Adaptability To Energy, Production Efficiency And The Crude Oil Price: Evidence From A Small Open Economy
Free (open access)
173 - 184
C.-H. Huang, H.-P. Su, C.-W. Yang, C.-Y. Hong, J.-F. Li
Taiwan is an economy which is highly dependent on energy imports. A change in oil price not only affects the cost of production, but also the economic growth. Since the year 2000, the crude oil price has risen and become an unstable factor for economic development. In response to the rapid rising of emerging economies and the competitive international economic environment, Taiwan is facing a moment of industrial restructuring. Energy-saving technologies and improved efficiency might play important roles. It is necessary for Taiwan to improve its industrial productivity and production technology to contribute to the global warming problem. From crude oil intensity and change in spillover effects of crude oil price, we might detect whether industrial production efficiency and adaptability to energy and production technology improves or not. Based on the input–output table showing the monetary value of inputs to each sector and each row represents the value of each sector’s outputs during the periods of 1981 to 2011, the present study employs the industry-related price model and factor decomposition model to investigate the change in Taiwan’s reliance on crude oil through crude oil intensity. Although efforts have been made to advance technology and improve energy dependence, the results of this study indicate that imported crude oil intensity and price responsiveness have actually increased. Thus, the speed of improvement in energy technology is insufficient to keep up with the extent of economic growth.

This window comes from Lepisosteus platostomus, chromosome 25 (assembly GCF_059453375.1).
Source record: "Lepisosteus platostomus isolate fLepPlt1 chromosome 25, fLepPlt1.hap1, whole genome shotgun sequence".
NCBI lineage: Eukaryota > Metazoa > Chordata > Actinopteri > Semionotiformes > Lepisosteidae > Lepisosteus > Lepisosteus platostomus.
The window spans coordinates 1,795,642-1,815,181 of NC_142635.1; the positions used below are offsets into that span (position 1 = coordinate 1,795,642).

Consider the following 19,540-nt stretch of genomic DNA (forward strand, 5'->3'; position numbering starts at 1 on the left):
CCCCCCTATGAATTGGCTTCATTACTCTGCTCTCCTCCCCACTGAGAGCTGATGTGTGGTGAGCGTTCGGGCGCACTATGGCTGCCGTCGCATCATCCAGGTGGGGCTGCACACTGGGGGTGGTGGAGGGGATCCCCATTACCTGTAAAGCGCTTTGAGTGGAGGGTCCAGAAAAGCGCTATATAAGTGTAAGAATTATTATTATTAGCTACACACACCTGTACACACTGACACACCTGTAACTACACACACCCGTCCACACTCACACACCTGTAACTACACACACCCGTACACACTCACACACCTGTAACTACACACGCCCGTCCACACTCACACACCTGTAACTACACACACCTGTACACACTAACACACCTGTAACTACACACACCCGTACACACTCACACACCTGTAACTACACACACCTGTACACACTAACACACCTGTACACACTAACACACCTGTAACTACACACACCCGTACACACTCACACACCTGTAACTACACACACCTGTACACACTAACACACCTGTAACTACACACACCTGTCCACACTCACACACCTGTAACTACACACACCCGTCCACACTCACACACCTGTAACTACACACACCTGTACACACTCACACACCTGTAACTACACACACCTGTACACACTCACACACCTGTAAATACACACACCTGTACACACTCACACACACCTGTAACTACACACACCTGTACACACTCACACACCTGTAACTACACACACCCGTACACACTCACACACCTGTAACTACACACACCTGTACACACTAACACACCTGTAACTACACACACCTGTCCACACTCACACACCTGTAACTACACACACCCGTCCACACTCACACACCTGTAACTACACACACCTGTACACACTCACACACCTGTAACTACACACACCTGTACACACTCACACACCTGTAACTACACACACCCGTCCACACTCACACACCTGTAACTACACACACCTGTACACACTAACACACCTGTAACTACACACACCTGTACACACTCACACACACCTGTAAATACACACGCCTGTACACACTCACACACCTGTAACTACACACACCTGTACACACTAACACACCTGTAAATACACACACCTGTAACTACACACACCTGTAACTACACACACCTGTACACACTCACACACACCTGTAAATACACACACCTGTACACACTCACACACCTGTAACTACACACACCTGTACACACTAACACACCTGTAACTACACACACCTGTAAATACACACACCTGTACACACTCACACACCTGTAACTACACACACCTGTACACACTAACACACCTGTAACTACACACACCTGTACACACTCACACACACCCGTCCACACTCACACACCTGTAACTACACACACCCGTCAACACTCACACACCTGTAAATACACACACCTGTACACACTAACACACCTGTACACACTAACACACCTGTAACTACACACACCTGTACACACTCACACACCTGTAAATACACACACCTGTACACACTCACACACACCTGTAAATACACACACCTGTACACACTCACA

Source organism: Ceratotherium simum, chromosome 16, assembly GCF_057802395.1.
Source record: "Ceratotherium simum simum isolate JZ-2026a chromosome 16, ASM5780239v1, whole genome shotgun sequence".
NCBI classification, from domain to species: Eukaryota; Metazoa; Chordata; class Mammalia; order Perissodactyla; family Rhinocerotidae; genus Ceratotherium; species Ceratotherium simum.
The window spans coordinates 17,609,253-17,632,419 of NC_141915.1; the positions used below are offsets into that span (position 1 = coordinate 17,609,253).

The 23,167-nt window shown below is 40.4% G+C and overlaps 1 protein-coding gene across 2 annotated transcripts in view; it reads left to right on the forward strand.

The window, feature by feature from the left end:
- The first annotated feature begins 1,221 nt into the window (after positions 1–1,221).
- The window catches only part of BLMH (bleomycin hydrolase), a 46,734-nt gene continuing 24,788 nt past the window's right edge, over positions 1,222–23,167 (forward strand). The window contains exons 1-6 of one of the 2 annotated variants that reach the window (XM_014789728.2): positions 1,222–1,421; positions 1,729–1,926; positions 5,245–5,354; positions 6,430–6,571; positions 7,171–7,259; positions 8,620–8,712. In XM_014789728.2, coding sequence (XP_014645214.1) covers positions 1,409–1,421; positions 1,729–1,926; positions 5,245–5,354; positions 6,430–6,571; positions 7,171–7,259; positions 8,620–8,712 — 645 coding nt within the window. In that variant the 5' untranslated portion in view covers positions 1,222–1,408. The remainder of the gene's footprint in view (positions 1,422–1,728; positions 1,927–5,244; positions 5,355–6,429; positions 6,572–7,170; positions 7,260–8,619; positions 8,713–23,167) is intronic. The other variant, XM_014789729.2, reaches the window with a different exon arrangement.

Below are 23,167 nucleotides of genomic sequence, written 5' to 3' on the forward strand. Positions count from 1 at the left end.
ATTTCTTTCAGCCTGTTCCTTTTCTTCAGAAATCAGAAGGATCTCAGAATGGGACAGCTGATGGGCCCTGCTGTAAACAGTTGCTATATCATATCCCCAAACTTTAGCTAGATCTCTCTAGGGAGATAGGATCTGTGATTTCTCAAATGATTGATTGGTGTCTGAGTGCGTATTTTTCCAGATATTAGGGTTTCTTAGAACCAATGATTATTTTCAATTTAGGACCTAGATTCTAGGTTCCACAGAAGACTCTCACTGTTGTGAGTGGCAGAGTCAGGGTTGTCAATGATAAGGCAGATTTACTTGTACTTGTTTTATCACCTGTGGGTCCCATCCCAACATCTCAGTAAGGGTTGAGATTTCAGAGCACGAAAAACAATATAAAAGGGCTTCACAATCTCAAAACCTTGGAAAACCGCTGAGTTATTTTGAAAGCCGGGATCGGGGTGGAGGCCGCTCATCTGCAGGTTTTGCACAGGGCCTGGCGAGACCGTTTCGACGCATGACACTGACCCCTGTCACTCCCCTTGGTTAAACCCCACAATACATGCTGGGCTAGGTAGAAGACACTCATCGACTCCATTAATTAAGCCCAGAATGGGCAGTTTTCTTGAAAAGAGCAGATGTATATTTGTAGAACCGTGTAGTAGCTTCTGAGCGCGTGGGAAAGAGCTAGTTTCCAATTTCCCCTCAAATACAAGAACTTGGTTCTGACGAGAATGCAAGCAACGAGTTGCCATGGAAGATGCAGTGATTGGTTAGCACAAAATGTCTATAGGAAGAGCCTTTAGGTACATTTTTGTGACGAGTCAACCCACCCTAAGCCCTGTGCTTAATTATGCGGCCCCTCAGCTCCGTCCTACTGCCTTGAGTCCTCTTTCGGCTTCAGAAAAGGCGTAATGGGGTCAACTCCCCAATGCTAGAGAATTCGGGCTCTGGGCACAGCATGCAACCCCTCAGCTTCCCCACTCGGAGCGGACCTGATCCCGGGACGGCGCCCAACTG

industry-related price model, production efficiency, crude oil price, imported crude oil intensity